The dog ate 'em
8,000 DPS files vanish as a racial profiling case arises? Sure!
Dec. 13, 2002
C'mon, how can 8,000 law enforcement documents just disappear without a trace?
It's preposterous. Yet that seems to be the case.
Under a court order to produce records of traffic stops along Interstate 40, the Department of Public Safety has searched its facilities and come up with a goose egg. Nothing. Zilch.
"We pretty much looked everywhere we thought they could be," laments Jeffrey Raynor, DPS commander for criminal investigations. He says the records could have been destroyed or lost.
This doesn't inspire a lot of confidence in the record-keeping ability of the DPS.
Further, these missing documents fuel suspicions that DPS officers may have been overly aggressive in stopping African-Americans traveling through Coconino County.
These weren't just any records. Lee Brooke Phillips, a Flagstaff lawyer, hoped to use them to get charges dismissed against his six African-American clients on grounds of racial profiling by the DPS.
DPS policy states that "race or ethnicity is not a predictor of criminal activity, and will not be a factor for the development of policies or cause for stopping, detaining or searching vehicles and motorists traversing Arizona roadways."
Starting Jan. 1, officers making traffic stops will be required to fill out a separate form and input the information into a database. That will enable the DPS to track, by officer or geographic region, who is stopped for what reason and ethnicity, among other factors.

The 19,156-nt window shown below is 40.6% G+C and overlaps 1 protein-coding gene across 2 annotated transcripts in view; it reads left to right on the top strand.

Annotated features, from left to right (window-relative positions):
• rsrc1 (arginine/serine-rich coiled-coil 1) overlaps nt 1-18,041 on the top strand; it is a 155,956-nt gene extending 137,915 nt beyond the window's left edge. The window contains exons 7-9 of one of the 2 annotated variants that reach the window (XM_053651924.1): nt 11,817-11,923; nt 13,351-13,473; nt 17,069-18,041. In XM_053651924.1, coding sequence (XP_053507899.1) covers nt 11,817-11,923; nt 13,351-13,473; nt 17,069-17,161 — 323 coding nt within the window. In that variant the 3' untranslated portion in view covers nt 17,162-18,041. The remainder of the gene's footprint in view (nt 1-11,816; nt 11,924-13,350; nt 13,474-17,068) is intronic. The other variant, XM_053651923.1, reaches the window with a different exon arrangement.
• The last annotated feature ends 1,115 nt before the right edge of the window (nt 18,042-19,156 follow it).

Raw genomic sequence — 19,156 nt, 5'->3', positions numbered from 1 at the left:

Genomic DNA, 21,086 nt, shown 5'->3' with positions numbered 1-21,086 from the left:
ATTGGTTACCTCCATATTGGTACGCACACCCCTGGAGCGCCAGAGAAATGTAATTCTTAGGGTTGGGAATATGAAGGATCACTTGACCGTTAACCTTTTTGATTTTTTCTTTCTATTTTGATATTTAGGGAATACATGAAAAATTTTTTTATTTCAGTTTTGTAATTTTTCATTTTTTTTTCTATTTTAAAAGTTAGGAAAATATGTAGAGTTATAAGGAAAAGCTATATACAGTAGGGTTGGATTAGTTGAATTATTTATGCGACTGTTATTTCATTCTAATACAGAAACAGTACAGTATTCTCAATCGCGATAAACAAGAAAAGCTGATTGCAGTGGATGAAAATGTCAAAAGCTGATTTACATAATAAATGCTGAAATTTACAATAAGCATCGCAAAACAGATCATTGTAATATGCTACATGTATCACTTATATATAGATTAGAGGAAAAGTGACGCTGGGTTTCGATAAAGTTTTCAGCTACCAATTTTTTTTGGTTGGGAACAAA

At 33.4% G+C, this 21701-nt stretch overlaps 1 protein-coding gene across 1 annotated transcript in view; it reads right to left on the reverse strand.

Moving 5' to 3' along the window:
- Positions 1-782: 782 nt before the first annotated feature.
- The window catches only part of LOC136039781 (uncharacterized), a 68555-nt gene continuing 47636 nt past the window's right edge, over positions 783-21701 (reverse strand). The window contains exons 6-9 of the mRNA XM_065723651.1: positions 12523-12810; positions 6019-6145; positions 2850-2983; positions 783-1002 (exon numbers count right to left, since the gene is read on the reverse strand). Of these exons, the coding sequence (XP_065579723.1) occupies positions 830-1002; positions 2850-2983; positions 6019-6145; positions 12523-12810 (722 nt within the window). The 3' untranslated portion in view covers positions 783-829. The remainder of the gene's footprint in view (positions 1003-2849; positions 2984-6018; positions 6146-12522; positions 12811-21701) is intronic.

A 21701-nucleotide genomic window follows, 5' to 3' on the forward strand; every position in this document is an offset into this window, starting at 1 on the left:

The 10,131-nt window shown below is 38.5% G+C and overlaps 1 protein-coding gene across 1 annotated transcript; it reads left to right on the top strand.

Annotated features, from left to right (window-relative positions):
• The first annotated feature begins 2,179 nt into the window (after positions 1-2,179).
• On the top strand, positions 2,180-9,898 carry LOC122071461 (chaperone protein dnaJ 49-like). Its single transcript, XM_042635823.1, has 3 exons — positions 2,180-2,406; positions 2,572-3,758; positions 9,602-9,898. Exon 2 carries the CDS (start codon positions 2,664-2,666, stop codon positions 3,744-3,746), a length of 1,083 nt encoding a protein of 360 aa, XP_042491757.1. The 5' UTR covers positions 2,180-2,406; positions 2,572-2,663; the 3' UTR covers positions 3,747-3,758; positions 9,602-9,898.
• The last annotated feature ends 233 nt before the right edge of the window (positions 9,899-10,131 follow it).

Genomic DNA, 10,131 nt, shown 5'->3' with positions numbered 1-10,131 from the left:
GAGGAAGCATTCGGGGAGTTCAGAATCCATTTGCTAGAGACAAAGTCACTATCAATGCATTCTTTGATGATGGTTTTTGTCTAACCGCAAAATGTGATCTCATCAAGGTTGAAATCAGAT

This new policy is an outgrowth of Attorney General Janet Napolitano's efforts to establish a model for addressing racial profiling.
That's the good news.
But it doesn't do much to uncover 8,000 documents out of a total of 25,000 that can't be found. The DPS says it wasn't required to maintain the records, but this is the second time it has been unable to produce traffic-stop documents ordered by a court.
The lost records also mean that a study by Northern Arizona University to compare data of drivers violating the law along I-40 with racial-stop data from DPS cannot be finished.
Incomplete data showed that the numbers of African-Americans and Hispanics who were stopped were two to three times higher than those who had been observed violating the law by NAU's research team.
With a new policy in place next year, this kind of snafu should never happen again.
Racial profiling has no place in Arizona. Data on police stops ought to be kept as a matter of course so we know if law enforcement steps over the line.